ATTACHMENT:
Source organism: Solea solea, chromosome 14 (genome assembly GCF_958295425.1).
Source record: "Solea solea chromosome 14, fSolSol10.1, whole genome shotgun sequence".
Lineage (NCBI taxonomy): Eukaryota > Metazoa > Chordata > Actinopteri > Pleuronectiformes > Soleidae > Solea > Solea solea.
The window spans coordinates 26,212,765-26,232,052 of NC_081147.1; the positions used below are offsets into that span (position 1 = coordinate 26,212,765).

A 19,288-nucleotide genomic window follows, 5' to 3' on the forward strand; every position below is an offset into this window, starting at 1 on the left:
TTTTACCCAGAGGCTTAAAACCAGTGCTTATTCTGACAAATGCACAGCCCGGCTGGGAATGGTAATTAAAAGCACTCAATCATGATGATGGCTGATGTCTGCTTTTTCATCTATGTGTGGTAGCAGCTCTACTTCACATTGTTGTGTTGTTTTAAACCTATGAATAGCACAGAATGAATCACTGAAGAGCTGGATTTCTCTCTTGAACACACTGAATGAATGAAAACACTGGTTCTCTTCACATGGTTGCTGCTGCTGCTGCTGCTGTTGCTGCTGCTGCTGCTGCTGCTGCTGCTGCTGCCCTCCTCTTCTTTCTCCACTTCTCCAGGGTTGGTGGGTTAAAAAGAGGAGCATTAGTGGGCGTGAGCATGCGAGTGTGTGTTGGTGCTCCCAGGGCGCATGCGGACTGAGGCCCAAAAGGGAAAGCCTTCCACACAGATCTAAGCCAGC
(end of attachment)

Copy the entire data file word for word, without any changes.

Source organism: Solea solea, chromosome 14 (genome assembly GCF_958295425.1).
Source record: "Solea solea chromosome 14, fSolSol10.1, whole genome shotgun sequence".
Lineage (NCBI taxonomy): Eukaryota > Metazoa > Chordata > Actinopteri > Pleuronectiformes > Soleidae > Solea > Solea solea.
The window spans coordinates 26,212,765-26,232,052 of NC_081147.1; the positions used below are offsets into that span (position 1 = coordinate 26,212,765).

A 19,288-nucleotide genomic window follows, 5' to 3' on the forward strand; every position below is an offset into this window, starting at 1 on the left:
TTTTACCCAGAGGCTTAAAACCAGTGCTTATTCTGACAAATGCACAGCCCGGCTGGGAATGGTAATTAAAAGCACTCAATCATGATGATGGCTGATGTCTGCTTTTTCATCTATGTGTGGTAGCAGCTCTACTTCACATTGTTGTGTTGTTTTAAACCTATGAATAGCACAGAATGAATCACTGAAGAGCTGGATTTCTCTCTTGAACACACTGAATGAATGAAAACACTGGTTCTCTTCACATGGTTGCTGCTGCTGCTGCTGCTGTTGCTGCTGCTGCTGCTGCTGCTGCTGCTGCTGCCCTCCTCTTCTTTCTCCACTTCTCCAGGGTTGGTGGGTTAAAAAGAGGAGCATTAGTGGGCGTGAGCATGCGAGTGTGTGTTGGTGCTCCCAGGGCGCATGCGGACTGAGGCCCAAAAGGGAAAGCCTTCCACACAGATCTAAGCCAGC